Prime Minister Theresa May insisted that she has secured “legally binding” changes to the Brexit deal after travelling to Strasbourg on Monday evening ahead of a crucial Commons vote on Tuesday. Mrs May said she “passionately believed” her Brexit deal addressed concerns raised by MPs who feared the backstop would keep the UK in a customs arrangement with the EU indefinitely. Former Brexit secretary David Davis claimed that the add-ons to the withdrawal agreement could “be acceptable” for him to support the deal, depending on Geoffrey Cox’s analysis, as he insisted the EU had “blinked”.
Speaking on LBC with Nick Ferrari, David Davis claimed the EU had “blinked” in the final stages of negotiations. LBC’s Political Editor, Theo Usherwood wrote on Twitter: “Ferrari: has the EU blinked?
“David Davis: ‘Yes, I think they have. They will cover it up but they have. You must never take what the EU says as God’s honest truth.’”
Mr Usherwood added: “David Davis says the vote is likely to pass if the Attorney-General is positive. If the A-G is “negative or uncertain” then the vote will “fail big”, by more than 50 or so, Davis adds.”
Speaking on talkRADIO, Mr Davis said: “If Geoffrey Cox says that this has legal force, the requirement to work on the alternative arrangements, the date of the end of 2020, that is key, and our right to walk away. And independent arbitration, by the way, not arbitration but the European Court of Justice, which none of us views as independent.
“All of those things together make this just about acceptable to me. But, it depends very very heavily on a robust clear response from Mr Cox. If Geoffrey Cox is at all equivocal about it, then I think it will fall again.”
He added: “The point is, whether or not it has legal force, that is what matters, nothing else.”
Mr Davis later said: “This is by no means what I would have liked but it will deliver Brexit.”
He added: “This is a way to deliver a proper Brexit – it’s a lot worse than what I would have hoped for – it’s significantly better than what was presented in December”.
Political Editor for talkRADIO, Ross Kempsell, wrote on Twitter: “Wow – David Davis sounding like he could vote for the deal – tells @talkRADIO ‘it all hinges on what Cox says…if Cox says that this has legal force – the requirement on alternative arrangements, date, arbitration… all those together make this just about acceptable to me.”
At a joint press conference with European Commission president Jean-Claude Juncker on Monday night, Mrs May said the three new documents agreed provided the legal assurances critics of her stance had called for.
Theresa May said: “What we have secured is very clearly that the backstop cannot be indefinite. Cannot become permanent. It is only temporary. If it is the case that we were ever to get into the backstop.
“The legal instrument that we have agreed is an addition to the Withdrawal Agreement. It has the same legal status as the withdrawal agreement. It is legally binding.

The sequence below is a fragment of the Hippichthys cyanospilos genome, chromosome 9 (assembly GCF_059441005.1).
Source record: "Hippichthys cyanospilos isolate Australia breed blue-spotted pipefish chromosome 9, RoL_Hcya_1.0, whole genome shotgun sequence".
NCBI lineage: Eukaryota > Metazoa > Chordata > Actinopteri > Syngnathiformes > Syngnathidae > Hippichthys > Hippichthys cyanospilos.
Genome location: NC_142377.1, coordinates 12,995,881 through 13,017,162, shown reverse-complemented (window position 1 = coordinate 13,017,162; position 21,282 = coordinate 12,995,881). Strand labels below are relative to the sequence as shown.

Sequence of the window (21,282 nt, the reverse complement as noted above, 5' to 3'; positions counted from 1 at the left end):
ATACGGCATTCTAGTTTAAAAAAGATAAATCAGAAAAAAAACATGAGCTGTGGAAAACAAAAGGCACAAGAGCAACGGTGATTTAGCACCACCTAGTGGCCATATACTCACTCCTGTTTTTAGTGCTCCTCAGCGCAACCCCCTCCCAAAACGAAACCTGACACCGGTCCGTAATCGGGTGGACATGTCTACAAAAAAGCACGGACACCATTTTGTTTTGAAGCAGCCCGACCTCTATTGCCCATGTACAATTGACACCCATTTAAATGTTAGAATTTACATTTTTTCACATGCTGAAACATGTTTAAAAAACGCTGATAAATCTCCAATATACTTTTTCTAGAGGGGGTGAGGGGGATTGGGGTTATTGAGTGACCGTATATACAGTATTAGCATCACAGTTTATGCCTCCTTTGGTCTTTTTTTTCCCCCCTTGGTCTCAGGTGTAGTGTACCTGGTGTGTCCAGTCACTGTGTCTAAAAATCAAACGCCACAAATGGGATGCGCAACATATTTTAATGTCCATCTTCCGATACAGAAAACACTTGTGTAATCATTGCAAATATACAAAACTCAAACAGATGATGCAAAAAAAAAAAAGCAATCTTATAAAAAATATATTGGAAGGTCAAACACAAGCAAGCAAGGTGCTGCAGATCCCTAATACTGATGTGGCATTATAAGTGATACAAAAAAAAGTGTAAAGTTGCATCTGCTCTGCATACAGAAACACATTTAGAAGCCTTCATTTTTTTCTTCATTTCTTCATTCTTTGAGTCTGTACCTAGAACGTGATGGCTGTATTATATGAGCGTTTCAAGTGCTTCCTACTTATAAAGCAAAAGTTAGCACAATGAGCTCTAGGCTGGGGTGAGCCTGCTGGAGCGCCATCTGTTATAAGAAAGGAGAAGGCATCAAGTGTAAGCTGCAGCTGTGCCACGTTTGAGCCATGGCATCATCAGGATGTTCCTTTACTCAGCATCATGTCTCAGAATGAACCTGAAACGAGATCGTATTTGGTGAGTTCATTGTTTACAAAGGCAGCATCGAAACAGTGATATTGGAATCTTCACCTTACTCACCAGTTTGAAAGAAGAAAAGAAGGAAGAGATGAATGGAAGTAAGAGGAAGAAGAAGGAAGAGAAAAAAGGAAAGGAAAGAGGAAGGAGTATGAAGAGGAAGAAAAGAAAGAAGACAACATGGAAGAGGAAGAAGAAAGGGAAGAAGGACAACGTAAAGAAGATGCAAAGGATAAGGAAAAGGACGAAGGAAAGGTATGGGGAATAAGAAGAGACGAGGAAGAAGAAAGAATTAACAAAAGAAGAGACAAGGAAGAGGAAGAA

“That is what Parliament asked us to secure and that is what we have secured.”
The legal view of the changes taken by Attorney General Geoffrey Cox will be an important factor in the lead-up to the Commons vote.
Mrs May said: “The Attorney General is independent. He will come to his decision. He will publish his legal opinion.”
The European Commission President insisted there would be no further negotiations on the issue.
Mr Juncker said: “There will be no new negotiations. It is this. In politics, sometimes you get a second chance. It is what we do with the second chance that counts. Because there will be no third chance.
“There will be no further interpretation of the interpretations and no further assurances on the reassurances. Let us be crystal clear about the choice – it is this deal or Brexit might not happen at all.”
The DUP said it will carefully analyse the Brexit deal add-ons on whether it would now back the withdrawal agreement.
Dutch Prime Minister Mark Rutte said he hoped MPs at Westminster would back the deal as “there is no alternative”.
He said: “An orderly Brexit is crucial for both the EU and the UK.” I hope that the House of Commons will support the agreement reached by Theresa May. There is no alternative.”
Taoiseach Leo Varadkar has described the outcome of last night’s meeting between the Prime Minister and European Commission President Jean-Claude Juncker as “positive” and hoped MPs in the UK would now back the agreement.
But, in a statement posted to Twitter, Mr Labour’s shadow Brexit secretary Sir Keir Starmer warned: “Overnight I have looked carefully at what has been agreed by the Prime Minister with the European Union in relation to the backstop.
“Having studied the documents, I would be surprised if they are sufficient to enable the Attorney General to change the central plank of his December legal advice.”